T Cell-mediated Rejection: Emerging Relationships — Puzzles and Paradoxes

12:40: The Intertwined Relationships between Alloimmunity and Protective Immunity

Aneesh K. Mehta, Emory University, Atlanta, USA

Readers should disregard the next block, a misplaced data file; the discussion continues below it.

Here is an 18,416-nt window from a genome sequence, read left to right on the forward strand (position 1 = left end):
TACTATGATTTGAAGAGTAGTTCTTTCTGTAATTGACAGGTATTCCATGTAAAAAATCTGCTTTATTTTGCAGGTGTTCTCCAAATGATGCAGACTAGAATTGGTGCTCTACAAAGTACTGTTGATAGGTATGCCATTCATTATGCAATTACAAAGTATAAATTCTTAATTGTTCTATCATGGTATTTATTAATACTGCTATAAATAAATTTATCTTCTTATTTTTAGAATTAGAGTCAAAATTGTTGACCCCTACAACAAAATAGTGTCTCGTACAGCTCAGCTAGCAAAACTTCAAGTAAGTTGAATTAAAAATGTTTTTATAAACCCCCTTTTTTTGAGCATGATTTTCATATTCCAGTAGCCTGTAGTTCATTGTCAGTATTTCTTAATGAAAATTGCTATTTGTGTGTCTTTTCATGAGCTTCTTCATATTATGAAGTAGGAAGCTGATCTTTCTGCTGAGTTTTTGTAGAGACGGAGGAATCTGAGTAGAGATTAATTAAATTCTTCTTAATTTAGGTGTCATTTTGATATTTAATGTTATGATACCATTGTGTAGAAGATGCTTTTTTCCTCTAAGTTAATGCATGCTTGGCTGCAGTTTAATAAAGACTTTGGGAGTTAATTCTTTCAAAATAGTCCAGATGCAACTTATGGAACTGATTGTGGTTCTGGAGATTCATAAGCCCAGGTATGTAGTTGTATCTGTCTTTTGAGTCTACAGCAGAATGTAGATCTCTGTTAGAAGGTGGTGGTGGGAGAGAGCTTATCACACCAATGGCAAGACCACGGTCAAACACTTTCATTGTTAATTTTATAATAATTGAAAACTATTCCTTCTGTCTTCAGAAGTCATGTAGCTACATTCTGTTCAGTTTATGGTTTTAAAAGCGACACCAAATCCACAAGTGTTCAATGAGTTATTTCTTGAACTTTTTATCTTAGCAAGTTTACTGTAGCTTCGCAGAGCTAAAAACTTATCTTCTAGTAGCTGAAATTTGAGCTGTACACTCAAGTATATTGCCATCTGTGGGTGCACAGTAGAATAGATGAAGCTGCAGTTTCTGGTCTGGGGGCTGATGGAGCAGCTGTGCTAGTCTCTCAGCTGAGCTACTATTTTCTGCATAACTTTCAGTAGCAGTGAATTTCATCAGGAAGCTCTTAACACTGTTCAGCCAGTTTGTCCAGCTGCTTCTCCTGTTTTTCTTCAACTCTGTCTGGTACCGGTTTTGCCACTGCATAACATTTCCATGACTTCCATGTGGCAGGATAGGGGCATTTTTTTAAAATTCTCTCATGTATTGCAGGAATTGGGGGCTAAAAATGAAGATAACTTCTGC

Successful organ transplantation requires effective suppression of undesired T cell-dependent rejection without inhibition of protective immunity against pathogens. Memory T cells make up almost 50% of the adult T cell compartment and are poised for rapid recall response to their cognate antigens, usually derived during previous pathogen exposures. However, this protective immune memory can serve as a barrier to immunologic acceptance of an allograft. Pathogen-specific immune memory may be degenerative and cross-react with potential allo-antigens, a process known as heterologous immunity. These cross-reactive memory subsets may be more resistant, in fact, to newer immunosuppressive strategies, such as depletive antibodies and co-stimulation blockade. More recent data suggest that there may exist specific subsets of immunologic memory that are more alloreactive than others. The use of multi-target immunosuppressive regimens has allowed us to control alloimmunity more efficiently. However, one of the major ramifications of these advancements is the creation of unique holes in protective immunity, leading to rare infectious diseases becoming more common in the realm of transplantation. The progression of these deleterious post-transplant processes seems to be patient-, pathogen-, and immunosuppressive regimen specific. This lecture will discuss ongoing research into the specific mechanisms leading to heterologous immunity, its influence on allo-specific immunologic responses, and its implications for the development of tailored immunosuppressive regimens.